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Iberdrola claims to be a world “leader” in renewable energies

Mexico City, Nov 17 (EFE) .- The CEO of Iberdrola Mexico, Enrique Alba, claimed on Wednesday that the energy company is a “world leader” in renewable energy and called for the use of new technologies to be more competitive and at the same time respect the environment.

“Iberdrola is a world leader in renewable energies. It is committed to the energy transition, the decarbonization of the sector and the development of renewable technologies,” said Alba during the Digital Summit virtual forum organized by the company.

The manager explained that Iberdrola has approved an “ambitious investment plan” of 150,000 million euros for the period 2020-2030 that is committed to the “development of renewable energy and transmission and distribution networks.”

As he explained, the company has 55,000 megawatts (MW) of installed power, of which 35,000 are renewable energies such as wind, hydroelectric and photovoltaic.

But Alba said that “it is not enough” and explained that Iberdrola’s plan is to reach 60,000 MW of renewable energy in 2025 and more than 90,000 MW in 2030.

In addition, he said that the company seeks “novel solutions” such as electric mobility, the use of green hydrogen and photovoltaic generation.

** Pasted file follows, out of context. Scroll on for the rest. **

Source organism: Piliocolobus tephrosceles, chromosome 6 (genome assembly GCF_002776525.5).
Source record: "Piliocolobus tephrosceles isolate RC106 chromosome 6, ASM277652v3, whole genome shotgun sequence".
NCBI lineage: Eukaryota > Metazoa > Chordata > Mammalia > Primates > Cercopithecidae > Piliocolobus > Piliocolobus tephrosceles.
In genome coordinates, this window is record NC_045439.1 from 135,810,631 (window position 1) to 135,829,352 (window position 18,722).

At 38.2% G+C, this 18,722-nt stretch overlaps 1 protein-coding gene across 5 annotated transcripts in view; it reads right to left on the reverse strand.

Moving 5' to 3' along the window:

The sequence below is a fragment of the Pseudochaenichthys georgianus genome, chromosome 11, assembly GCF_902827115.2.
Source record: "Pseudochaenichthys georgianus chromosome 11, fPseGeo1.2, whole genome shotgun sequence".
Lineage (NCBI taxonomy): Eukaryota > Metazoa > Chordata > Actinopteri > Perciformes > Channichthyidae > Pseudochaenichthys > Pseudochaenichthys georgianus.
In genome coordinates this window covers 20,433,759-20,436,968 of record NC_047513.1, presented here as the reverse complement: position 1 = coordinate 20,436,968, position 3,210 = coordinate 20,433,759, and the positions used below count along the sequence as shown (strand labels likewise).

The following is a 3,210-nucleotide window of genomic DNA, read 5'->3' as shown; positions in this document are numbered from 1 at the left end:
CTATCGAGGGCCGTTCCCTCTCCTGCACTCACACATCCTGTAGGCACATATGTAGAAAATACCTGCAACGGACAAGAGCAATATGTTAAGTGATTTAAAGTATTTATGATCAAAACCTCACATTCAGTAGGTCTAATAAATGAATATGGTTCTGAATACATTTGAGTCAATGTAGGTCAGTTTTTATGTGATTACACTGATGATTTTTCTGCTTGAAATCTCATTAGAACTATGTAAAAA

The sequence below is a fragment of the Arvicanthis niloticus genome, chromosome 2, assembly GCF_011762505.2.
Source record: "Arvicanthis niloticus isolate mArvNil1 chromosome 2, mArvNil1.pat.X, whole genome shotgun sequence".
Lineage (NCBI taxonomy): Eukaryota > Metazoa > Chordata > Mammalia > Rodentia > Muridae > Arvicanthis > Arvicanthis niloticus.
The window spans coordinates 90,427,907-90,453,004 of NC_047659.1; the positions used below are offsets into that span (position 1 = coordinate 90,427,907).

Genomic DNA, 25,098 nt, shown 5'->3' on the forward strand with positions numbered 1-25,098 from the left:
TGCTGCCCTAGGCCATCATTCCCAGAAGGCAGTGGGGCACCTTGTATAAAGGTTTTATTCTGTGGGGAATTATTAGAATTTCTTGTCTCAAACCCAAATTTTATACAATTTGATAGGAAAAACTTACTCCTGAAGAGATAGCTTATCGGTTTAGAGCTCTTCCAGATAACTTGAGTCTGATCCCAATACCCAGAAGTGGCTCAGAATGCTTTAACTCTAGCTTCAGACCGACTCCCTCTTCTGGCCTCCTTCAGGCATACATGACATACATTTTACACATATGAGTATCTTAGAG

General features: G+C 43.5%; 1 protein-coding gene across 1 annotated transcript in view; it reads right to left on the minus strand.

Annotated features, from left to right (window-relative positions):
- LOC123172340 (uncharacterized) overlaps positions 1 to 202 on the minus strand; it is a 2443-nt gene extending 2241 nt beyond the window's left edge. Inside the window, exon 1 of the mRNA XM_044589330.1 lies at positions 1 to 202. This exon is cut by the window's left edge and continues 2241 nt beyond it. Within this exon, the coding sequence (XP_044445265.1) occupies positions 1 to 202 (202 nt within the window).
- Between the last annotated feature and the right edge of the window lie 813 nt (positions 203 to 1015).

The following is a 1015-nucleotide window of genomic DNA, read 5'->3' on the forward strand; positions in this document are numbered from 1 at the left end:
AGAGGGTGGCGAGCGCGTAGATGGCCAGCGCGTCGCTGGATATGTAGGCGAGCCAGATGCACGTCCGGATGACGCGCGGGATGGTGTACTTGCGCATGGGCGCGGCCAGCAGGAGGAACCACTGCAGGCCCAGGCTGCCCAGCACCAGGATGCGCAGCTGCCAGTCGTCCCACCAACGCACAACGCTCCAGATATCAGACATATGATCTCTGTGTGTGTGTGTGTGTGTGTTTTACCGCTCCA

“This whole process of decarbonisation and commitment to renewable energy is based on innovation and digitization. We have to bet on the latest technologies that allow us to be more efficient, more competitive and more respectful of the environment,” he concluded.

Companies such as Iberdrola could be affected by the electricity reform proposal of the Mexican president, Andrés Manuel López Obrador, who wants to strengthen the state power company Federal Electricity Commission (CFE) and limit national and foreign private companies.

The reform causes controversy because it limits the participation of private entities in electricity generation to 46%, eliminates autonomous regulators and prioritizes the dispatch of state-owned companies, including fossil fuel plants, over private renewables.

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